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They Came from Beneath the Sea! – Role-playing Game Review

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The Rage of Dragons by Evan Winter

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Urskuul’s Reading Circle: It Devours! by Joseph Fink and Jeffrey Cranor

Hello all, and welcome to the latest newsletter from Urskuul’s Reading Circle. It has been a while since the last one was issued, and I’d like to extend my apologies for that. While we had a meeting last month, it was sadly cut short and we didn’t have a chance to do much discussing.

minotaur calf by Rudy Siswanto

See, Garim, our resident door-minotaur had brought his brood along. It turned out he didn’t much like having children and had finally tired of putting up with them all, there being thirteen in total. So, he’d decided to give them out free for members of the Reading Circle who fancied a new pet. A parenting scheme I could get behind. However, it turned out one of them had reached an intelligence level that it was able to work out how to undo the lock on their cage.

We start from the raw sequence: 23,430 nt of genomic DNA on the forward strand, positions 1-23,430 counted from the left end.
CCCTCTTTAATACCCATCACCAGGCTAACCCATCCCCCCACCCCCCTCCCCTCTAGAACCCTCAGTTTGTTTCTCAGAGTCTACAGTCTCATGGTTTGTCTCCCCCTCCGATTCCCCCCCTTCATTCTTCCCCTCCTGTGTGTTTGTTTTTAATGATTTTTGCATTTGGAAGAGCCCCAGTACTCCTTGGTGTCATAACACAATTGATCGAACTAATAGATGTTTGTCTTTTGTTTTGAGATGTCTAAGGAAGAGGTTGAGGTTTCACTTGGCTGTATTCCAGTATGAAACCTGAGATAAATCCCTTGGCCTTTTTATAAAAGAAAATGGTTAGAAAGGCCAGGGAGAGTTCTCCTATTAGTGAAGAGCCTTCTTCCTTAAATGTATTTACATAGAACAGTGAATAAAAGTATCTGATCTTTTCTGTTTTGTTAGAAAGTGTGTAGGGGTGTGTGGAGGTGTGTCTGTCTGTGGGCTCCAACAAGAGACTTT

Thirteen minotaurs, aged between 3 and 7, that were a little peeved at having been locked up decided they would now run amok. It made it very difficult to discuss the latest book, and I think everyone quickly understood why Garim wanted to get rid of them. Anyhow, we decided to postpone.